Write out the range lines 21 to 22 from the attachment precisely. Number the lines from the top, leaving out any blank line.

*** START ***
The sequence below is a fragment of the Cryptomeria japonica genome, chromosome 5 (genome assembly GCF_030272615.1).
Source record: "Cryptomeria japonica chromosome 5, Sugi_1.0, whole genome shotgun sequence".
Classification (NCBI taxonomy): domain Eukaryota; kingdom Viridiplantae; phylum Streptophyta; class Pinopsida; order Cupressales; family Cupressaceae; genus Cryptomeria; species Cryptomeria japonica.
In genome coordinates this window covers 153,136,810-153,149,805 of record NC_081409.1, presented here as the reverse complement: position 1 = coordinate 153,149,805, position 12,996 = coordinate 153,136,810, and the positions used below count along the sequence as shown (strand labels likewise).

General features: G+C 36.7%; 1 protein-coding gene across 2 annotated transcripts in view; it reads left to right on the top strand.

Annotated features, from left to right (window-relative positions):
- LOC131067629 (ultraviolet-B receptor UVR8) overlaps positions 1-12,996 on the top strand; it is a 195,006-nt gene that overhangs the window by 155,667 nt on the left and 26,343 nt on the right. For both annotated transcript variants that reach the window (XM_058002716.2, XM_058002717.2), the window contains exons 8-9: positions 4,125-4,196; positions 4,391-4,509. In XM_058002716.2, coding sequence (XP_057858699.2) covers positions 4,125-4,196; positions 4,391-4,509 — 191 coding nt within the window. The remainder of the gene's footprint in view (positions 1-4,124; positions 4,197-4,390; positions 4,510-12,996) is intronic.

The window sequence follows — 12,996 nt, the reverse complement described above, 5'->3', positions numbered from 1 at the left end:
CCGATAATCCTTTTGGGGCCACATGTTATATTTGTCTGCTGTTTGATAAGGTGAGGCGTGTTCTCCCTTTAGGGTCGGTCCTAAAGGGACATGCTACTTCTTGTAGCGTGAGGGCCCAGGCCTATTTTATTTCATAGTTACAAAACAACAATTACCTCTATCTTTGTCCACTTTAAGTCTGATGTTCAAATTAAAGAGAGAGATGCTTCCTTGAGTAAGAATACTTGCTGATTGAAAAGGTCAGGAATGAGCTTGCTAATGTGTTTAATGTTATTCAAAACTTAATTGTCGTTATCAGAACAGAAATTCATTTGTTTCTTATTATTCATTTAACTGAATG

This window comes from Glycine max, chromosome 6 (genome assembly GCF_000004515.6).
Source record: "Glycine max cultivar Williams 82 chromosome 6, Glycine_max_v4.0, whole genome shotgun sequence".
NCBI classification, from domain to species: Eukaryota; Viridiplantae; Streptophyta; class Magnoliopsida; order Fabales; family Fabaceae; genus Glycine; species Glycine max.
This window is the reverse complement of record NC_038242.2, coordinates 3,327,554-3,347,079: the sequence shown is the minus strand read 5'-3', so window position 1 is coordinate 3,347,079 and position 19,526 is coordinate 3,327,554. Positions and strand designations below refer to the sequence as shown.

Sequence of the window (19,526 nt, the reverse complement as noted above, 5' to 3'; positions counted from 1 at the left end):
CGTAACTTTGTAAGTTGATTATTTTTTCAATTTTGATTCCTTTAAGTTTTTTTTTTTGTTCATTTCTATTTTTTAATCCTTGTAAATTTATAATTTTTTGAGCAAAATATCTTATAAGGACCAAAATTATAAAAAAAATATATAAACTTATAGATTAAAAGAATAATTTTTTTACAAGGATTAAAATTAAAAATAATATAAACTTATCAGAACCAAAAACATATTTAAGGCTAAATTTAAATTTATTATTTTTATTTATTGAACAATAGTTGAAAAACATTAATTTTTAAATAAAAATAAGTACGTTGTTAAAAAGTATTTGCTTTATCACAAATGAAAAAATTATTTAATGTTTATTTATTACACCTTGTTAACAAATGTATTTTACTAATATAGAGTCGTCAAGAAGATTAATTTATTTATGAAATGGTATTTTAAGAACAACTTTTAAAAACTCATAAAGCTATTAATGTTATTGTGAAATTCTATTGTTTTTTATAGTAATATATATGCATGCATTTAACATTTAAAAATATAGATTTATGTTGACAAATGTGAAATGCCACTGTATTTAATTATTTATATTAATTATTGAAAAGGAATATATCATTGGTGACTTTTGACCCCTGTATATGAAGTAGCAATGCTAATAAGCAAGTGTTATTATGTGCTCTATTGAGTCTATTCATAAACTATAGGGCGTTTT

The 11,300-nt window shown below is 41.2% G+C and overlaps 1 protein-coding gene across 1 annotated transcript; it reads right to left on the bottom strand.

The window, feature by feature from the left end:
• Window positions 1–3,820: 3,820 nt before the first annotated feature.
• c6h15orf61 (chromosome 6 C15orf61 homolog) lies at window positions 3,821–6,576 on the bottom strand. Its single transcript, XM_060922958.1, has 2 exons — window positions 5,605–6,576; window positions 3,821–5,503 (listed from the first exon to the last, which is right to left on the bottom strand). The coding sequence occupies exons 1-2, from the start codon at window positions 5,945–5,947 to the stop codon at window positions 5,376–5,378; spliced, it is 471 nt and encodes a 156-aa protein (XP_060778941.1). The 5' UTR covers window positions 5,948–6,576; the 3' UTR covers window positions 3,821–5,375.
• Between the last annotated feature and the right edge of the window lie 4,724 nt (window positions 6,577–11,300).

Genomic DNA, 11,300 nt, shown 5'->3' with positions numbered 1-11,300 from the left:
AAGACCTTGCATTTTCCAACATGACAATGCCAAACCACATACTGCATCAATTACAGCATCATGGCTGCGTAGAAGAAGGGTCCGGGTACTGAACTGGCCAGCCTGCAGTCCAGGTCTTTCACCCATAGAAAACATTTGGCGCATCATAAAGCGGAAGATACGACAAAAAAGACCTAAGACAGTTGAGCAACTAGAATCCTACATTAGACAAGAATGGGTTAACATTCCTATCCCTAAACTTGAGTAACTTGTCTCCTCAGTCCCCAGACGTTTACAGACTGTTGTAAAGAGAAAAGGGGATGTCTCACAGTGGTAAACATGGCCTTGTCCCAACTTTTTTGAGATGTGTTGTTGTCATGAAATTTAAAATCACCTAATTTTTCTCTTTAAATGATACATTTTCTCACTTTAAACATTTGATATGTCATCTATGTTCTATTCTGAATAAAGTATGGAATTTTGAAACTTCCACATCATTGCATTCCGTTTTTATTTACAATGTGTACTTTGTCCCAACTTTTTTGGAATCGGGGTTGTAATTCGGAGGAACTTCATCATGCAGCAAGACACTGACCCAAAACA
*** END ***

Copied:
Genomic DNA, 11,300 nt, shown 5'->3' with positions numbered 1-11,300 from the left:
AAGACCTTGCATTTTCCAACATGACAATGCCAAACCACATACTGCATCAATTACAGCATCATGGCTGCGTAGAAGAAGGGTCCGGGTACTGAACTGGCCAGCCTGCAGTCCAGGTCTTTCACCCATAGAAAACATTTGGCGCATCATAAAGCGGAAGATACGACAAAAAAGACCTAAGACAGTTGAGCAACTAGAATCCTACATTAGACAAGAATGGGTTAACATTCCTATCCCTAAACTTGAGTAACTTGTCTCCTCAGTCCCCAGACGTTTACAGACTGTTGTAAAGAGAAAAGGGGATGTCTCACAGTGGTAAACATGGCCTTGTCCCAACTTTTTTGAGATGTGTTGTTGTCATGAAATTTAAAATCACCTAATTTTTCTCTTTAAATGATACATTTTCTCACTTTAAACATTTGATATGTCATCTATGTTCTATTCTGAATAAAGTATGGAATTTTGAAACTTCCACATCATTGCATTCCGTTTTTATTTACAATGTGTACTTTGTCCCAACTTTTTTGGAATCGGGGTTGTAATTCGGAGGAACTTCATCATGCAGCAAGACACTGACCCAAAACA